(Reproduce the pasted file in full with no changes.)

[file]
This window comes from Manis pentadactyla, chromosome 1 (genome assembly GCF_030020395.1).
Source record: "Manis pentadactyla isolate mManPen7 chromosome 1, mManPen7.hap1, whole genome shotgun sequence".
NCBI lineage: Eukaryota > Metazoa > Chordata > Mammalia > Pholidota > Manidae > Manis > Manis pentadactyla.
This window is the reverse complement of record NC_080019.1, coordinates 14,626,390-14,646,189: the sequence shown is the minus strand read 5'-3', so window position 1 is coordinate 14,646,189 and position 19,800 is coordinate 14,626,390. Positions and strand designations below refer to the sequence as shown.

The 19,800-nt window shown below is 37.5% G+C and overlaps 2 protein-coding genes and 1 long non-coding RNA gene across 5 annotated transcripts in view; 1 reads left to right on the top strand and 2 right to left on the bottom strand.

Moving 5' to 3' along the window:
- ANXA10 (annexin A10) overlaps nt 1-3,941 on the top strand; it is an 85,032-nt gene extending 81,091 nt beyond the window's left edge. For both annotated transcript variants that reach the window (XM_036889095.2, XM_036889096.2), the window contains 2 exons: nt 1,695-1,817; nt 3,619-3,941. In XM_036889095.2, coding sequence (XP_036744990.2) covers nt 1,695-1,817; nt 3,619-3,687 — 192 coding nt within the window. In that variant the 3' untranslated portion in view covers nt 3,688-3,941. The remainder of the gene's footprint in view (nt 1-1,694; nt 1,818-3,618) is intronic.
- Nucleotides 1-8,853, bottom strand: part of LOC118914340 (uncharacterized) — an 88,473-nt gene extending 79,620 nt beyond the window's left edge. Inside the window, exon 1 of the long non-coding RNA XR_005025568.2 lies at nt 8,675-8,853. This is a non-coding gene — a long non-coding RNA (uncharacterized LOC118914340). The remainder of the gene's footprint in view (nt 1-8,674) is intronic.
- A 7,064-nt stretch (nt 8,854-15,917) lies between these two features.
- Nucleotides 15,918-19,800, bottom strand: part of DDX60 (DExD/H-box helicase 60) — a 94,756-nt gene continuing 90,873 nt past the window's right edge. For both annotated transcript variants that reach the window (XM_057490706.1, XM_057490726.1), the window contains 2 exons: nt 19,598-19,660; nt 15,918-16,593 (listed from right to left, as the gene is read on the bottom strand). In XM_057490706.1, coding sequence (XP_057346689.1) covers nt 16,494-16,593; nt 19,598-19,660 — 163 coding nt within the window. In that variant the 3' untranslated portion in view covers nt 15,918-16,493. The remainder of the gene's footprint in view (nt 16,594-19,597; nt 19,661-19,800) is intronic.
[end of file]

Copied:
This window comes from Manis pentadactyla, chromosome 1 (genome assembly GCF_030020395.1).
Source record: "Manis pentadactyla isolate mManPen7 chromosome 1, mManPen7.hap1, whole genome shotgun sequence".
NCBI lineage: Eukaryota > Metazoa > Chordata > Mammalia > Pholidota > Manidae > Manis > Manis pentadactyla.
This window is the reverse complement of record NC_080019.1, coordinates 14,626,390-14,646,189: the sequence shown is the minus strand read 5'-3', so window position 1 is coordinate 14,646,189 and position 19,800 is coordinate 14,626,390. Positions and strand designations below refer to the sequence as shown.

The 19,800-nt window shown below is 37.5% G+C and overlaps 2 protein-coding genes and 1 long non-coding RNA gene across 5 annotated transcripts in view; 1 reads left to right on the top strand and 2 right to left on the bottom strand.

Moving 5' to 3' along the window:
- ANXA10 (annexin A10) overlaps nt 1-3,941 on the top strand; it is an 85,032-nt gene extending 81,091 nt beyond the window's left edge. For both annotated transcript variants that reach the window (XM_036889095.2, XM_036889096.2), the window contains 2 exons: nt 1,695-1,817; nt 3,619-3,941. In XM_036889095.2, coding sequence (XP_036744990.2) covers nt 1,695-1,817; nt 3,619-3,687 — 192 coding nt within the window. In that variant the 3' untranslated portion in view covers nt 3,688-3,941. The remainder of the gene's footprint in view (nt 1-1,694; nt 1,818-3,618) is intronic.
- Nucleotides 1-8,853, bottom strand: part of LOC118914340 (uncharacterized) — an 88,473-nt gene extending 79,620 nt beyond the window's left edge. Inside the window, exon 1 of the long non-coding RNA XR_005025568.2 lies at nt 8,675-8,853. This is a non-coding gene — a long non-coding RNA (uncharacterized LOC118914340). The remainder of the gene's footprint in view (nt 1-8,674) is intronic.
- A 7,064-nt stretch (nt 8,854-15,917) lies between these two features.
- Nucleotides 15,918-19,800, bottom strand: part of DDX60 (DExD/H-box helicase 60) — a 94,756-nt gene continuing 90,873 nt past the window's right edge. For both annotated transcript variants that reach the window (XM_057490706.1, XM_057490726.1), the window contains 2 exons: nt 19,598-19,660; nt 15,918-16,593 (listed from right to left, as the gene is read on the bottom strand). In XM_057490706.1, coding sequence (XP_057346689.1) covers nt 16,494-16,593; nt 19,598-19,660 — 163 coding nt within the window. In that variant the 3' untranslated portion in view covers nt 15,918-16,493. The remainder of the gene's footprint in view (nt 16,594-19,597; nt 19,661-19,800) is intronic.